The birth of a son, Christopher Robin, in 1920, brought much rejoicing. Milne wrote 'Winnie the Pooh' stories and other poems for his son. Again, encouraged by Daphne, these stories were published. It is chiefly because of the 'Winnie the Pooh' and 'Christopher Robin' stories, which have become so popular with children, that Milne is remembered.

Mrs. de Selincourt is known to have had a revolving summerhouse in the large garden at 'Lavender Cottage', in which she spent many hours sunning herself. Another owner of the property was Dr. Charles Fagg, an eminent Physician of Guy's Hospital in London. Mrs Fagg suffered with ill health, but was fortunate enough to have a 'live in' resident nurse. The couple had two children, a son, who followed in his Father's footsteps as a Doctor, and a daughter, Beatrice, who remained in the village for the remainder of her life.

Bessie Currell, the daughter of George Currell of Lime Tree Cottages, Kiln Lane, was employed in the Fagg household. Bessie's niece, Daphne Bristow, a young girl living in the village, suffered an accident in the garden of her home. On admission to hospital in Aylesbury, it was found she had broken her arm at the elbow joint.

At the instigation of Dr. Fagg she was transferred to Guy's Hospital. Unfortunately, whilst there she fell from a wheelchair, breaking the same joint again, thus necessitating several months stay in hospital. By a strange coincidence, at the same time, Daphne's father was diagnosed with appendicitis. The cure for this was still in its infancy, thus the condition was considered to be of a fairly serious nature. Once again Dr. Fagg arranged for the patient to be admitted to Guy's Hospital, where the treatment provided proved to be a complete success. For a short time father and daughter were in adjoining wards. Daphne, at the time, a pretty blonde haired child, recalls that Dr. Fagg always addressed her as 'Flower'. Sometimes he would allow her to accompany him as he toured the wards.

Another recollection is of the Fagg's nurse taking Daphne and her sister on a walk to Lacey Green Windmill. The owner of the Windmill must have been friendly with the nurse, for the party were provided with tea before the return journey.

The next Purchaser was Mr Arnold S. Clark, a London businessman in the glass industry. Mr Clark moved his wife, Zettie, and young family, to 'Lavender Cottage', following the evacuation of London in 1939. A distinguished Baptist Local Preacher, it was whilst resident at 'Lavender Cottage' that Mr Clark first established his long association of almost forty years with Lacey Green Methodist Church and Loosley Row Baptist Church.

Regularly supplying the pulpits of each respective Church, he is known to have delivered approximately one thousand two hundred sermons in Lacey Green Methodist Church, probably the greatest number of sermons ever delivered by one man in that Church. For more than a quarter of a century he conducted a combined Christmas Day service between the two Churches, held alternately in each Church. Both Churches closed in 2001.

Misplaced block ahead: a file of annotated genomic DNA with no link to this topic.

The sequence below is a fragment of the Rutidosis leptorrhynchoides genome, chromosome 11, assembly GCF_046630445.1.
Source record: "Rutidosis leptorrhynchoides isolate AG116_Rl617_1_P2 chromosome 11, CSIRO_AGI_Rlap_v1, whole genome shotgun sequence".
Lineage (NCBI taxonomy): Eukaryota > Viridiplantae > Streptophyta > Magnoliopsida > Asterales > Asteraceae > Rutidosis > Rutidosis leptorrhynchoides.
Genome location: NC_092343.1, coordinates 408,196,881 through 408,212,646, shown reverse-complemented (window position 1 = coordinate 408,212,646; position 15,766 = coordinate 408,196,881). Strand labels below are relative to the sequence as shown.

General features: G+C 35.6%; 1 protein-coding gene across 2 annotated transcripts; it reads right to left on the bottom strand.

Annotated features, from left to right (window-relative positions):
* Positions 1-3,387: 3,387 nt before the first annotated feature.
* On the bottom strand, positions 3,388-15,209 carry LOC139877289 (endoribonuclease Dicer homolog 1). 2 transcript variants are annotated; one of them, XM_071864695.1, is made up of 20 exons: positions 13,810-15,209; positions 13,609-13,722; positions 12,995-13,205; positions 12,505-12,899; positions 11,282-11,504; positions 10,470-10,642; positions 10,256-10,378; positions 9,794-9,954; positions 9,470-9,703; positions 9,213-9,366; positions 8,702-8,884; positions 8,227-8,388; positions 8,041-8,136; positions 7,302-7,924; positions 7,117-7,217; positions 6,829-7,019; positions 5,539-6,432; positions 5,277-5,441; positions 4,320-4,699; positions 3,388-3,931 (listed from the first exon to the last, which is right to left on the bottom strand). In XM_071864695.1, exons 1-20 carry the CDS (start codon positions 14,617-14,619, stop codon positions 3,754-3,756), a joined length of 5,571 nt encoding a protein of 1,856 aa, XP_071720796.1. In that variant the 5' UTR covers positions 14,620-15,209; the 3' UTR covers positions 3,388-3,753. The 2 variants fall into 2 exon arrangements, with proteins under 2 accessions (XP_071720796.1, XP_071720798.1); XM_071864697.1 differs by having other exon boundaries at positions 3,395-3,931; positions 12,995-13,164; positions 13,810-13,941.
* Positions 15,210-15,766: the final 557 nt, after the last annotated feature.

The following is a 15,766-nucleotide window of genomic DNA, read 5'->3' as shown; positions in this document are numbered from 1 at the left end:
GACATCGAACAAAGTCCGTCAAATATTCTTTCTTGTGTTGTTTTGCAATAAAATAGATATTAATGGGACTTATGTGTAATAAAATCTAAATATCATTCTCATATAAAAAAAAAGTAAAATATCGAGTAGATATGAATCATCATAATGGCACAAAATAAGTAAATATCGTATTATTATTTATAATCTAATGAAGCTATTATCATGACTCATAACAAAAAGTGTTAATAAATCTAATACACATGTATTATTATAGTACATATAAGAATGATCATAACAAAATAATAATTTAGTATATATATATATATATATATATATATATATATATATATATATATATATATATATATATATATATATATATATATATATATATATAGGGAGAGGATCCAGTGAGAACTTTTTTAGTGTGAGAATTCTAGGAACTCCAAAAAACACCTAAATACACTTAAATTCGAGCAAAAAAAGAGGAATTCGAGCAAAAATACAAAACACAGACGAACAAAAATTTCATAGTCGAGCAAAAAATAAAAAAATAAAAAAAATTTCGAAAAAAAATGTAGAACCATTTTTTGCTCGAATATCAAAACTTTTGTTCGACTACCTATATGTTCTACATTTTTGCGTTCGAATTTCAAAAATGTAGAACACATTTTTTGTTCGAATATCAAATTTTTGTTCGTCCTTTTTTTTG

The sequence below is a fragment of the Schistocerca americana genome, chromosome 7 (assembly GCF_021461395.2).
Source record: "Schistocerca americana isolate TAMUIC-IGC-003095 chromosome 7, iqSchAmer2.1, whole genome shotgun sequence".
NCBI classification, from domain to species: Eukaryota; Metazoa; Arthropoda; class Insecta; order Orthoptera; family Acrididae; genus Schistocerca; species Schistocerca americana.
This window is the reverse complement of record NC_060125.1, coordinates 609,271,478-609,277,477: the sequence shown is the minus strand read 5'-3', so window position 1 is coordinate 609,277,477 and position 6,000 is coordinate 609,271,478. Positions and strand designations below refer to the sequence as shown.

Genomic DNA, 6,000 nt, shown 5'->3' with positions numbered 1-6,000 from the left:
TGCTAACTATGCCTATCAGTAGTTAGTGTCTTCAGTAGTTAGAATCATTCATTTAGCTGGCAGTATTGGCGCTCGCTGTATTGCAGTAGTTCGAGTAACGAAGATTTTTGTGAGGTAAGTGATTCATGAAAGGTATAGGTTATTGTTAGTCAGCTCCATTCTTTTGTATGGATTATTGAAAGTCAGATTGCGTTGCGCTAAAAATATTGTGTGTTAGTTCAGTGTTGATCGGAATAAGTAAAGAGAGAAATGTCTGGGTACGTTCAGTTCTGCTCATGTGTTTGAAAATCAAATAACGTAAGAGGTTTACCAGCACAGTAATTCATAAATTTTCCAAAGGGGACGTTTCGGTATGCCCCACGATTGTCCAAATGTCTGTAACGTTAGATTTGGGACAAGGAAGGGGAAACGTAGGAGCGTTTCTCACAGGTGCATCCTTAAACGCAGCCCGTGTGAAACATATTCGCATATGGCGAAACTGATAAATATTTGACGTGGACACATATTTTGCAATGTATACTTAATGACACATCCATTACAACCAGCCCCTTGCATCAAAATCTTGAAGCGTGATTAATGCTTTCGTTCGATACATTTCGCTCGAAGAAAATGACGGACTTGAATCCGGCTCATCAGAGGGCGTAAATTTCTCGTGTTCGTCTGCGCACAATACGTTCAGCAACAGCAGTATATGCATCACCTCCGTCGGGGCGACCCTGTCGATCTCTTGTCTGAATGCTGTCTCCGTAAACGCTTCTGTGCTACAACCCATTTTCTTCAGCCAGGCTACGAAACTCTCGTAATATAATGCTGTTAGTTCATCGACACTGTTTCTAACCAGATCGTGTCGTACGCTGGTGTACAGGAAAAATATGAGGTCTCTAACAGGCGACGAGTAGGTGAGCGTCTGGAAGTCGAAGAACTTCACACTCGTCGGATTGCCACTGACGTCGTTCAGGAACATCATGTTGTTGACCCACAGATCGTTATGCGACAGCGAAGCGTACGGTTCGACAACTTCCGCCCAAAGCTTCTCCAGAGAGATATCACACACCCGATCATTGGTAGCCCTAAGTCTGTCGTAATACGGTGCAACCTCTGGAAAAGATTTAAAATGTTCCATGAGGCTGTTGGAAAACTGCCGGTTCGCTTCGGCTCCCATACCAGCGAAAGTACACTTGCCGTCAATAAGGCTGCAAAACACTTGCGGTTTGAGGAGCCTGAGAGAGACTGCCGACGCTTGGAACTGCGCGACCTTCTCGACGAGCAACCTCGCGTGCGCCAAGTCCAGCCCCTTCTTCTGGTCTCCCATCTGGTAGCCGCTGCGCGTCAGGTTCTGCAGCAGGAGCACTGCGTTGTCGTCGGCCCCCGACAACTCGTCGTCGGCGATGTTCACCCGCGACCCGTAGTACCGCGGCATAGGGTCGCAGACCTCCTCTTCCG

In 1942 Mr Clark moved to nearby Parslow's Hillock and 'Lavender Cottage' was purchased by the Misses Helen Mary and Kathleen Sampson. The situation of the property at the time is described as 'approached from a quiet lane on the outskirts of a hill-top Village, amid rural surroundings but handy for the Village amenities'. Obviously only one dwelling at this time, the accommodation comprised Verandah, Lounge Hall, Lounge, Study, Lobby, Kitchen, Large Larder, five Bedrooms and a Bathroom.

The grounds consisted of' a pretty ornamental garden with brick paths, fine trees and shrubs, tennis lawn, large well planted kitchen garden, greenhouse, small orchard and a paddock, in all about two and a half acres'. Probably this description of the grounds attracted the two maiden sisters to the property, for they were very keen gardeners.

'Malmsmead', showing the upstairs bedroom window where the police 	forced entry

Renaming the property 'Malmsmead', the retired schoolteachers spent numerous happy hours, for well over thirty years, tending and nurturing many exotic and unusual plants in the gardens. They cultivated a vine, which produced some fine grapes. Kathleen was also an enthusiastic beekeeper. Following the death of Helen Sampson, the house was once again converted back into two dwellings, the western end of the building forming the conversion, hence its renaming 'Malmsmead West'.

When Kathleen Sampson died in 1980, the property and adjacent meadowland, which from the days of Jabez Claydon had remained intact, was divided up. 'Malmsmead West', with a sitting tenant, remained as part of the Estate of Miss Sampson. 'Malmsmead' and the meadowland were offered for sale by auction in two Lots.

Mr. and Mrs. Michael Piercy purchased the house and R. M. West and Son of Stocken Farm acquired the meadowland. Several years elapsed before 'Malmsmead West' was finally sold. The property was brought by Mr. R. Davidson and renamed 'Walnut Cottage'.


.

7 - Smithson and Sikes